What you and your family do for the rest of us is not taken for granted. It is honored and cherished. Hopefully the words Lynn collects will help ensure that you never doubt this.

Sincerely,                                                                                      

Gina S.                                                                                        

p.s. my daughter thanks you too.

 A few words from you

To make a submission, email Lynn at: words4warriors1@gmail.com. She posts all submissions on her blog and selects some for the book. If possible, she asks for you to include a photo. To learn more about contributing, see other letters, or get project updates, click here.

Where do the words from your heart belong? Wherever they can make a difference.

© Gina left the mall, 2014

Update: If you submit a letter, don’t forget to add how you want to be identified. People usually do first name, last initial, and a descriptor such as occupation, hobby, or something they love. You can see examples on the Words For Warriors Project home page (just scroll down).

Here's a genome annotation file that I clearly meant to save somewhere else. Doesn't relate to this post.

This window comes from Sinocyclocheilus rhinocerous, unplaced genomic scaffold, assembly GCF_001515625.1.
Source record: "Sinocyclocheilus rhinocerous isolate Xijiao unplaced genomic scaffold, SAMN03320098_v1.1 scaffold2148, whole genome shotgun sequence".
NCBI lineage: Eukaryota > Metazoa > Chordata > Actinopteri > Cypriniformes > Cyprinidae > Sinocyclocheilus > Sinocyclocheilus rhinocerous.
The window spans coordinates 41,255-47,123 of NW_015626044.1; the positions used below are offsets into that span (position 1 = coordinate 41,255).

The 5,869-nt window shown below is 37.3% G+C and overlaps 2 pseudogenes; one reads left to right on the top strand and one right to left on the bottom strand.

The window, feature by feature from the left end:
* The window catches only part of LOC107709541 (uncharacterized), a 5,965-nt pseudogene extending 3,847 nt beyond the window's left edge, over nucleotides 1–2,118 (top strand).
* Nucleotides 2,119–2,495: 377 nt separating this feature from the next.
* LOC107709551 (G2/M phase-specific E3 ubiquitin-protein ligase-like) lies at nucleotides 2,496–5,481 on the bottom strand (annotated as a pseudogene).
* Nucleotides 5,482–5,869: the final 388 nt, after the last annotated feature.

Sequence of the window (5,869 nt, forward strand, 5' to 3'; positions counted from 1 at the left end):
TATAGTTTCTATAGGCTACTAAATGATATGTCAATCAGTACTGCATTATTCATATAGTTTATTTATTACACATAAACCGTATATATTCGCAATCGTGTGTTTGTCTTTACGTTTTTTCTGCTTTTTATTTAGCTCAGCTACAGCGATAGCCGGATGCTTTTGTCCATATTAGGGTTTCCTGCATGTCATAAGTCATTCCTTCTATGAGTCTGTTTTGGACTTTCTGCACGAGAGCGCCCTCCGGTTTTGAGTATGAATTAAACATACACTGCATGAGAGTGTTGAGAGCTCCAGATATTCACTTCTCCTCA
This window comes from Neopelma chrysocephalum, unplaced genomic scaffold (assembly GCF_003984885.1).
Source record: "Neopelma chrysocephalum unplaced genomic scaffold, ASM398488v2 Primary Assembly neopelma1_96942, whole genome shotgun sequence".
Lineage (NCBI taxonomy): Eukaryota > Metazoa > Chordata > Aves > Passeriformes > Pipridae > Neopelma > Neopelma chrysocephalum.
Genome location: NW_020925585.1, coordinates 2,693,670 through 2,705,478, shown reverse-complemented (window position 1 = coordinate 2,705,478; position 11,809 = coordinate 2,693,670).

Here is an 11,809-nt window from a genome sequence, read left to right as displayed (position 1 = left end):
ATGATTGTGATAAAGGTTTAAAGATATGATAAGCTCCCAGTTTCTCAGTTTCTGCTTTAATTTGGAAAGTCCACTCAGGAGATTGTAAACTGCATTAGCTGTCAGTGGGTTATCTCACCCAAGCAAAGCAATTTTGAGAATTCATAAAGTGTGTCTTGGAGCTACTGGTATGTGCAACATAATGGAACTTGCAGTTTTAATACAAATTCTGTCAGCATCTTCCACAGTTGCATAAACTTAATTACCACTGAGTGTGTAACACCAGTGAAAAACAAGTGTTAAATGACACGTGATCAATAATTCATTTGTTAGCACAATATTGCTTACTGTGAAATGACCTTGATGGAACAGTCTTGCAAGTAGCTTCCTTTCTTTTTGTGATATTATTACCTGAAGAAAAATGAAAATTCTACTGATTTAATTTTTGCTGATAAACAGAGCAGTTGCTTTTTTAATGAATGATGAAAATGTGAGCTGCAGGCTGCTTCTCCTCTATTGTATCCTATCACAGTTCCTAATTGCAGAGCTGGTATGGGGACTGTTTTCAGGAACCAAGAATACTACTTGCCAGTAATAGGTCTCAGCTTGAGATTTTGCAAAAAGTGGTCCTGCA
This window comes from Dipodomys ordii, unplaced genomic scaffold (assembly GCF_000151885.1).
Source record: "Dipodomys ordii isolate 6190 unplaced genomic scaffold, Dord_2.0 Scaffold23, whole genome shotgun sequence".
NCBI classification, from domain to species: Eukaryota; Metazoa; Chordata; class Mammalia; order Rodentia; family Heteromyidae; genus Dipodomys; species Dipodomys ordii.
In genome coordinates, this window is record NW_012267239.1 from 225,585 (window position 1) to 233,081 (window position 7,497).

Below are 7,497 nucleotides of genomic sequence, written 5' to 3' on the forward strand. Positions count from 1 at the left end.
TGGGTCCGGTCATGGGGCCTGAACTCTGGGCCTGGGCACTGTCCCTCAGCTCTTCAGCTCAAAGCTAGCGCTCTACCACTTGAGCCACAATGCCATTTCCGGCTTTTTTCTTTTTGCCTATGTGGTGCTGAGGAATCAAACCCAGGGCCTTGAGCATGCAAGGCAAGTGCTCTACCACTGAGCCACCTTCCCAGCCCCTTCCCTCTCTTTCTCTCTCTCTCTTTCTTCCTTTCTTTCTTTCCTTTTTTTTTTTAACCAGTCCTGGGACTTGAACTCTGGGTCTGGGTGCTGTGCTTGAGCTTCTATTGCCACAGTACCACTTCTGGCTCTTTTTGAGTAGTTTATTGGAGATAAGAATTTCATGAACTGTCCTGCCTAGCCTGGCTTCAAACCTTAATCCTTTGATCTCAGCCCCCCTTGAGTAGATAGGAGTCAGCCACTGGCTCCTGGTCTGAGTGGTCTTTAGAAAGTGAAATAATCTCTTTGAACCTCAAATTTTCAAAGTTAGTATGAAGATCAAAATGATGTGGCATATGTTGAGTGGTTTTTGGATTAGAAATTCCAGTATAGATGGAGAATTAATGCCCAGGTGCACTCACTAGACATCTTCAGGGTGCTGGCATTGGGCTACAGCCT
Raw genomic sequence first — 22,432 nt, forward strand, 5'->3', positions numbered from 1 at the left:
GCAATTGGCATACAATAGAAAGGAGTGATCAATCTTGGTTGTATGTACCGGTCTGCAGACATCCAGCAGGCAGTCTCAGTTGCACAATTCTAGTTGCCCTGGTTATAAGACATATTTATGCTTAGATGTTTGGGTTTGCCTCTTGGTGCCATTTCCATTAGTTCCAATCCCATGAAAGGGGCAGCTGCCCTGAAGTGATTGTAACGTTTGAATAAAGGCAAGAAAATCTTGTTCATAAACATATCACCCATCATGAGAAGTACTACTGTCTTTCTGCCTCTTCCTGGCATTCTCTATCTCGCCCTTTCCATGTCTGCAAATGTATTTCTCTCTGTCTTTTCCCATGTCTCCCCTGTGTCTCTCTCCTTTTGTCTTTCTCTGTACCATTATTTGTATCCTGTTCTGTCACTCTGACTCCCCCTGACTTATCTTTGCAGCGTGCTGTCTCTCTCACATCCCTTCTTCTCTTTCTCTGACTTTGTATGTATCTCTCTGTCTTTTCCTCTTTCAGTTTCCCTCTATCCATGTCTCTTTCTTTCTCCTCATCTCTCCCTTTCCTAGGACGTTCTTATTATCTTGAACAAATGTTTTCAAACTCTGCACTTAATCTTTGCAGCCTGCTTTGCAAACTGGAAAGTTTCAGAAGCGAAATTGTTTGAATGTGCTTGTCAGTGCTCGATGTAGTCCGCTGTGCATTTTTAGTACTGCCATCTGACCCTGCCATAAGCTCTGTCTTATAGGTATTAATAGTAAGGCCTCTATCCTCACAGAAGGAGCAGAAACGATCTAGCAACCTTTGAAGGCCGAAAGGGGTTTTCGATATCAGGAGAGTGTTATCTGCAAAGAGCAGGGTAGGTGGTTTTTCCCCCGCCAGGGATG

Coming Home Early

Exciting news!!! My soldier’s deployment is being cut short AND he will be home in time for the birth of his child! YAY!!!!! Of course, before we all get too comfortable, he’s already been informed he’ll be deploying again this year. But for now, we’ve hit his mail-stop date and all kinds of joy are just around the corner.

This is the same soldier, Sergeant (Sgt.) K, that many of you helped me support with my snail-tweet project (one postcard a day, every day.) Thank you for all the messages you left here for me to send. Thanks also to everyone who sent me postcards from their home state to use.

He did get most of them. And he loved them. That’s the big win. If I ever do this again, there are a few small things I would change. And many things I wouldn’t.

Snail review

1. Getting postcards ahead of time and having snail-tweets from other people is a huge help.

2. Writing to the same person every day made me more aware of the passage of time. And gave me an even greater appreciation for what Sgt. K’s family goes through.

3. Deciding after you start snail-tweeting to create a craft project and photograph each one (both sides) in different locales with different backgrounds adds a layer of complexity that is not necessary at all.